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2014-03-18 19.14.23

From L to R: Captain – Hidalgo, Chirillo, Yelibi

George Washington University’s Honor Society for International Studies held an event last night on ‘Trade, Gender, and Politics: An Introduction to African Development.’  Panelists included GW’s Professor Yvonne Captain – Hidalgo, Christian Yelibi, a Vital Voices staffer of Ivorian origin, and Gina Chirillo, who supports programs in Mali and Burkina Faso at the National Democratic Institute.

Although I’m not yet 30, I was definitely one of the oldest in the audience, which looked very bookish.  I sat next to another one of the oldest individuals in the audience, who had come to the event after work in Arlington.  He noted that he wanted to study development at the graduate level at GW.  When I asked what kind, he stated ‘international.’

I left after about 2/3 of the event.  I’d heard Captain-Hidalgo speak at GWU previously, and I didn’t find her comments to be anymore insightful this time around.  That said, the broad nature of the topic didn’t allow for much in the way of specifics.  I particularly enjoyed Yelibi’s comments and her observation that the cycles of development projects often ensure that interventions are often doomed to fail.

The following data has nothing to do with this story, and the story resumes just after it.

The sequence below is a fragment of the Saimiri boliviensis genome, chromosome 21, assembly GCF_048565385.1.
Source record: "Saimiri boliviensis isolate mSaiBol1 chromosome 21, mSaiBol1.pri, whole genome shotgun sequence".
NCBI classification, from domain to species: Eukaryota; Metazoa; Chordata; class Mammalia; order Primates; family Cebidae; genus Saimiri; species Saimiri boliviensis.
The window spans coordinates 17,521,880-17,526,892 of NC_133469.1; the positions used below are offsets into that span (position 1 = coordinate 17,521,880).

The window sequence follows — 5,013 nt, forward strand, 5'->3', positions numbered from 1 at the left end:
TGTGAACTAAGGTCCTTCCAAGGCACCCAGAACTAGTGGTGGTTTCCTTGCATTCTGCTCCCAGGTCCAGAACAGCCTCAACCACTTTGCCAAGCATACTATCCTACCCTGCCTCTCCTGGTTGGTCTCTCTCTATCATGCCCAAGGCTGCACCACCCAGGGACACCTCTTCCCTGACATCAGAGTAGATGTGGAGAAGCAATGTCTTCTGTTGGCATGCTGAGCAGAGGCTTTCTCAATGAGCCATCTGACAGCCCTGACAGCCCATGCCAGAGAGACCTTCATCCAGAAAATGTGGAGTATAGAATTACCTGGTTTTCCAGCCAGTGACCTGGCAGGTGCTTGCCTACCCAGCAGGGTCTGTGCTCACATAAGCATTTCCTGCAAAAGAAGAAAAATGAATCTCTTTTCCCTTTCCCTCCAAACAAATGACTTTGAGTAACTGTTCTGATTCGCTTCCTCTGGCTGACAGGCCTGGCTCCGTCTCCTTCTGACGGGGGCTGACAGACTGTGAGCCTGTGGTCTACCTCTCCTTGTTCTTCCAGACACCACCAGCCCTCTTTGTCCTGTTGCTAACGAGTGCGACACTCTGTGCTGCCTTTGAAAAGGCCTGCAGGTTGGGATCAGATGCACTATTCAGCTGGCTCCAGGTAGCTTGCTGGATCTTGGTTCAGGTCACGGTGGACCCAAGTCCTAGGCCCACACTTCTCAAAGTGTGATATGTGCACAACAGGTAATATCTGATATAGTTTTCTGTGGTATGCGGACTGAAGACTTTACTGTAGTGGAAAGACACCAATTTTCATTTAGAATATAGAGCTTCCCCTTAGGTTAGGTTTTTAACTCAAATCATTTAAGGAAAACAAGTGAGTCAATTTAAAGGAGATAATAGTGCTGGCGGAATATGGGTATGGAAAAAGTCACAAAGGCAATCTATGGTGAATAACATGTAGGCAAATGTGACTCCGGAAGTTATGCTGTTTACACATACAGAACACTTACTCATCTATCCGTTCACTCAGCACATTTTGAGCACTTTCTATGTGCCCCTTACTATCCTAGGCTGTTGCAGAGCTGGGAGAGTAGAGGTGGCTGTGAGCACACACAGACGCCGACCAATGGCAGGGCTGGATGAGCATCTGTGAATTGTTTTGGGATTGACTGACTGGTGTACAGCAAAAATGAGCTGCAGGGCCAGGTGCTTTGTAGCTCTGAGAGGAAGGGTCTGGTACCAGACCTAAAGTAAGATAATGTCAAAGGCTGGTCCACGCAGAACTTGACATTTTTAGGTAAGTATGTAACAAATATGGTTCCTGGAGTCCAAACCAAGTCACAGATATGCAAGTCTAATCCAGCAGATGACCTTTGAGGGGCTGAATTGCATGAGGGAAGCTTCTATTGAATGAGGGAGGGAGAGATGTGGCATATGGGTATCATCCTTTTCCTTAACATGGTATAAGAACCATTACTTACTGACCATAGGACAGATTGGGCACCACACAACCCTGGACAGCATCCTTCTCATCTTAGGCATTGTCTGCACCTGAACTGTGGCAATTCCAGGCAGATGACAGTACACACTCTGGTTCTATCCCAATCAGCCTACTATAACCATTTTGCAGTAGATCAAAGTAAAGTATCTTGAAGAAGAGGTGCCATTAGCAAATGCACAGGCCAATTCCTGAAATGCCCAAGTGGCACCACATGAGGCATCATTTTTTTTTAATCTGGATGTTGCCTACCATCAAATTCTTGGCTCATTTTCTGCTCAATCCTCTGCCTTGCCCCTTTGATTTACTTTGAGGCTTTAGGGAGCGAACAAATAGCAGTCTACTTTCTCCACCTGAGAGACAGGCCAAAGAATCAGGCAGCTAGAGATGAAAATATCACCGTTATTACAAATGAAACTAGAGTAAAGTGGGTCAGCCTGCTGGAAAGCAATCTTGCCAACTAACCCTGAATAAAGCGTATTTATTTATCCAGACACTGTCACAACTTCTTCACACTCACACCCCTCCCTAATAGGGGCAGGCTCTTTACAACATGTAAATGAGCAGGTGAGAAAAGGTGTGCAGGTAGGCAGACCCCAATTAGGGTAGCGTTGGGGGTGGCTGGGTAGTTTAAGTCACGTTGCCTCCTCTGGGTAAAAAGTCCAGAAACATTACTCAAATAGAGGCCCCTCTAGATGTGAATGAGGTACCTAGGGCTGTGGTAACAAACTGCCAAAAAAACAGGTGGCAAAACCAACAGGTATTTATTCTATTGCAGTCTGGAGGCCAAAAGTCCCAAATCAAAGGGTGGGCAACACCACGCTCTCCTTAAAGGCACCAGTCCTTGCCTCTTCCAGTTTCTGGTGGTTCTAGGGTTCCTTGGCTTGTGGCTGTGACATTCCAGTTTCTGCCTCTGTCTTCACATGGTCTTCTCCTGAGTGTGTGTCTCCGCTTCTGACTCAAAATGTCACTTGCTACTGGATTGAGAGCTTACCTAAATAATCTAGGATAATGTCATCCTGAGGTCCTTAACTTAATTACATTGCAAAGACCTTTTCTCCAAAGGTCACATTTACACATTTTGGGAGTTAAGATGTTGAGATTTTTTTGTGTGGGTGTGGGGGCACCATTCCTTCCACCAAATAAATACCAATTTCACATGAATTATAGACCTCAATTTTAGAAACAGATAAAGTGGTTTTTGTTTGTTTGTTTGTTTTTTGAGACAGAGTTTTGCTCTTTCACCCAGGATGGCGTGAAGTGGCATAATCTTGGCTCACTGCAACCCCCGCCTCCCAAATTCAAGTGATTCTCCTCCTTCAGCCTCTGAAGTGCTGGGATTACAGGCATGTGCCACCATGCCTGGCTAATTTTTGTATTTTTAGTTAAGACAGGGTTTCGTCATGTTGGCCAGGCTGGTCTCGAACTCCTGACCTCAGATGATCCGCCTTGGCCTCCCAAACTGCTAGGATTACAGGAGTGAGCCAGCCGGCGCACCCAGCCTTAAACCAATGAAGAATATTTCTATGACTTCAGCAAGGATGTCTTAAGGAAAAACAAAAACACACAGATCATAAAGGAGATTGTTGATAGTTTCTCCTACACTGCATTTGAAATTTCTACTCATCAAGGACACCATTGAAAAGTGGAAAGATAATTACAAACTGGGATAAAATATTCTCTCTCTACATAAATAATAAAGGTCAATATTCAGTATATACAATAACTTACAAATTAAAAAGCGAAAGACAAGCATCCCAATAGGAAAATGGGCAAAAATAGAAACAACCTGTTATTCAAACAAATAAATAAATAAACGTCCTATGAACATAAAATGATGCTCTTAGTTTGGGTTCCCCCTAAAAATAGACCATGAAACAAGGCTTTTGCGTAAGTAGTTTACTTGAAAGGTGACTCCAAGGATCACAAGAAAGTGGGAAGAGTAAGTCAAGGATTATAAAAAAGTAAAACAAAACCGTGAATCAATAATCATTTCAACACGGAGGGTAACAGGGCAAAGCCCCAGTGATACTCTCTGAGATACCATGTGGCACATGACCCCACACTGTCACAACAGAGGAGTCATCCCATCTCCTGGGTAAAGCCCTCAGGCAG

I found the most interesting comments to come in response to a question about what accounts for Africa’s enhanced world standing:

  • Captain-Hidalgo blabbed on about the transformation of the stagnate Organization of African Unity into the African Union without offering much in the way of specifics to illustrate her claim that the AU deserves credit for Africa’s recent success
  • Chirilo spoke of her experience monitoring the DRC election in 2011, using that as an example for her claim that while many African leaders are plagued by corruption, Africa’s civil society is pushing things in the right direction (elections were free, but rigged from the top).
  • Yelibi noted that the penetration of technology and South – South collaboration has strengthened Africa.

The event would likely not have appealed much to devoted Africa watchers, but in terms of getting GWU students to think about a region that is probably not at the forefront of their studies, it was pretty solid.  I’ll also make the bold prediction that Christiane Yelibi will become a prominent name.

2014-03-18 19.30.20

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